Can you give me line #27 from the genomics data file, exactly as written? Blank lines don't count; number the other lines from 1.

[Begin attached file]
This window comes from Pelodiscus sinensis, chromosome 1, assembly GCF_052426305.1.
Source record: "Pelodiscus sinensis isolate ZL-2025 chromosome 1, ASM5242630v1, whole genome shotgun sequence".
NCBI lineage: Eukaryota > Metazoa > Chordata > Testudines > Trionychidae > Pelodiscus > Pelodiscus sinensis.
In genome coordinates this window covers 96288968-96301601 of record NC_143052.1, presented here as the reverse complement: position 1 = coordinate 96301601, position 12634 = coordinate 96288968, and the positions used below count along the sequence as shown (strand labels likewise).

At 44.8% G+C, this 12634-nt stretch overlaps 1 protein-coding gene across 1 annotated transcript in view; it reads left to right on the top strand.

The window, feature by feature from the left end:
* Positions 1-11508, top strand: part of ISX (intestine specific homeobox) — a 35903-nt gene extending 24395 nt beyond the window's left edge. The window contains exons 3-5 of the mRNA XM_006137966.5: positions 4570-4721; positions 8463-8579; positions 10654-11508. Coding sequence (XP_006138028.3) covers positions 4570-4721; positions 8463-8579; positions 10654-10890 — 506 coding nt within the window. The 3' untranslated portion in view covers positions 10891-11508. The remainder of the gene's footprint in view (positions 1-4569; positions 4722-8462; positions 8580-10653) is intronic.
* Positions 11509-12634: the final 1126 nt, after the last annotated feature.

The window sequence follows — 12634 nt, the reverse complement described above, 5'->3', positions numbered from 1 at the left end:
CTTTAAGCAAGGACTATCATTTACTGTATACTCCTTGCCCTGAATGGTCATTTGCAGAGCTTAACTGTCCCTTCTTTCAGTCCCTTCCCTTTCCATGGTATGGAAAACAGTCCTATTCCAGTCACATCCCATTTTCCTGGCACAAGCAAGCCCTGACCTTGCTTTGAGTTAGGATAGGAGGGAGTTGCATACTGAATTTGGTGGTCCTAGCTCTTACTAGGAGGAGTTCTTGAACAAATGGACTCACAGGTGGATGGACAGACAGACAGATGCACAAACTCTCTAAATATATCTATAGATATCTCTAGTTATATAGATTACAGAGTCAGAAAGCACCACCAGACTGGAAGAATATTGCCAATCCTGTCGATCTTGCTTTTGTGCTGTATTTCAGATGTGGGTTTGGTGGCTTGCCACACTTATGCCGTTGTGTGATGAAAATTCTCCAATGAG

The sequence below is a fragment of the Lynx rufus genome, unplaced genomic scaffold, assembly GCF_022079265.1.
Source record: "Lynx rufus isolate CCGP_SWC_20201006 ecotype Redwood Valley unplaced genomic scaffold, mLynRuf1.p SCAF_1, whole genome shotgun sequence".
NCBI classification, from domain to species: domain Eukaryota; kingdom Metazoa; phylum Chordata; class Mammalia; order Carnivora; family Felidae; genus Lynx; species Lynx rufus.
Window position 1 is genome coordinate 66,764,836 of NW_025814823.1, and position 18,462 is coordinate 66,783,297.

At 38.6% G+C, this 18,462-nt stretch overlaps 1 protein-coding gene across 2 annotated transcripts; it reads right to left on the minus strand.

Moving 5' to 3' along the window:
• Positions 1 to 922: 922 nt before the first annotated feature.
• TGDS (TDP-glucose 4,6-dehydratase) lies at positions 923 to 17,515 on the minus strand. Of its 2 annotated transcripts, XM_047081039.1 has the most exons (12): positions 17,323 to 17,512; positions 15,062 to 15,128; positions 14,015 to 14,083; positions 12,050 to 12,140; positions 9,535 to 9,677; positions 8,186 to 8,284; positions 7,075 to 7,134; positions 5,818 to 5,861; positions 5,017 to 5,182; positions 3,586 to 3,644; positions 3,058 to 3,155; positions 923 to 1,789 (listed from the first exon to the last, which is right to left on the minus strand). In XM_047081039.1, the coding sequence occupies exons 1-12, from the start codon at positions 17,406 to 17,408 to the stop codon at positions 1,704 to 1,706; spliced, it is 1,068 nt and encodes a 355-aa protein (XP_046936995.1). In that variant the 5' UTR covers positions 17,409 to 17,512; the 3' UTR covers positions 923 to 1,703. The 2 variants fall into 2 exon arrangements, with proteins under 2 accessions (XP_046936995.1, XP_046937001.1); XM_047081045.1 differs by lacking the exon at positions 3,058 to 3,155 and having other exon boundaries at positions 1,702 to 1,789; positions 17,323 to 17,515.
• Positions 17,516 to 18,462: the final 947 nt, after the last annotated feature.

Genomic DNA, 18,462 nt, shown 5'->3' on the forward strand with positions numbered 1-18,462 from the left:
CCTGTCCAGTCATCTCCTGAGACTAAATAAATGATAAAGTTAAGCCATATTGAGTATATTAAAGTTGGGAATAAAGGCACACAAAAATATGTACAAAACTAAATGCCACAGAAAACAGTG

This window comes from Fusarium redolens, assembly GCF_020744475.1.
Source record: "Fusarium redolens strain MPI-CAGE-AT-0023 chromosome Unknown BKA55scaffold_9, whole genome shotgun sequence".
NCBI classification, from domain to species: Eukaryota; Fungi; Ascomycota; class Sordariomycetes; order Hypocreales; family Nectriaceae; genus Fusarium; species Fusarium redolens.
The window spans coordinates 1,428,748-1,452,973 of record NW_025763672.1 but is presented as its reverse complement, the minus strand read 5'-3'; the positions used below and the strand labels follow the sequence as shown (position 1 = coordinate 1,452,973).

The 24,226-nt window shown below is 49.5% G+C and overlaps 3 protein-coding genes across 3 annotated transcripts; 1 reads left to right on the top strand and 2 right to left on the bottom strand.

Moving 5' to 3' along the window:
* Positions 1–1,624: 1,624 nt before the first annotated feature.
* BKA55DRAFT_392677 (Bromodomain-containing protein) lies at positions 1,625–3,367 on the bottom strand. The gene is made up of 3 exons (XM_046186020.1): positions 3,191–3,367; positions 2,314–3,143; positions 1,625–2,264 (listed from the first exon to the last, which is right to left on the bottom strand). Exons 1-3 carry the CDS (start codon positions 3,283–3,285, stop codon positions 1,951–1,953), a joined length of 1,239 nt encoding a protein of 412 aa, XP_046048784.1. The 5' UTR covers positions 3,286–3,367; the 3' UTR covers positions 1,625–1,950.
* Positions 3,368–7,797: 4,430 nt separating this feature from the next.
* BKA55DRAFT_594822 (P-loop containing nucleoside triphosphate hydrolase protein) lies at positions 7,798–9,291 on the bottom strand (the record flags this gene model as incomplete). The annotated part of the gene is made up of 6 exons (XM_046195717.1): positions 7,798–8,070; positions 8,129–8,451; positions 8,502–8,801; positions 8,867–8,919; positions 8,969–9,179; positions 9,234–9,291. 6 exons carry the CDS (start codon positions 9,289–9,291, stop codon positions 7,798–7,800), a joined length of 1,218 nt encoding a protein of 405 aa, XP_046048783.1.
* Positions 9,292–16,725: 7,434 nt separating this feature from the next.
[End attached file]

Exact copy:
Moving 5' to 3' along the window: